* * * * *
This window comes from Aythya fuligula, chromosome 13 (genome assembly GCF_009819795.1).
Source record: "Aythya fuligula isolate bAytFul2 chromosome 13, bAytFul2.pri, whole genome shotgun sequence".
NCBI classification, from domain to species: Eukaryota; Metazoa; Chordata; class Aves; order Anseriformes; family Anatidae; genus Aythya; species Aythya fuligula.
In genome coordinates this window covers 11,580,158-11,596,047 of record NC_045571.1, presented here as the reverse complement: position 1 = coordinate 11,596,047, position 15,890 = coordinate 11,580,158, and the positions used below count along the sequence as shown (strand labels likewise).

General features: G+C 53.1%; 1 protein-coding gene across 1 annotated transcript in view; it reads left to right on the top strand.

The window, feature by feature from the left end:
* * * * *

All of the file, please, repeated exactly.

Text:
This window comes from Aythya fuligula, chromosome 13 (genome assembly GCF_009819795.1).
Source record: "Aythya fuligula isolate bAytFul2 chromosome 13, bAytFul2.pri, whole genome shotgun sequence".
NCBI classification, from domain to species: Eukaryota; Metazoa; Chordata; class Aves; order Anseriformes; family Anatidae; genus Aythya; species Aythya fuligula.
In genome coordinates this window covers 11,580,158-11,596,047 of record NC_045571.1, presented here as the reverse complement: position 1 = coordinate 11,596,047, position 15,890 = coordinate 11,580,158, and the positions used below count along the sequence as shown (strand labels likewise).

General features: G+C 53.1%; 1 protein-coding gene across 1 annotated transcript in view; it reads left to right on the top strand.

The window, feature by feature from the left end: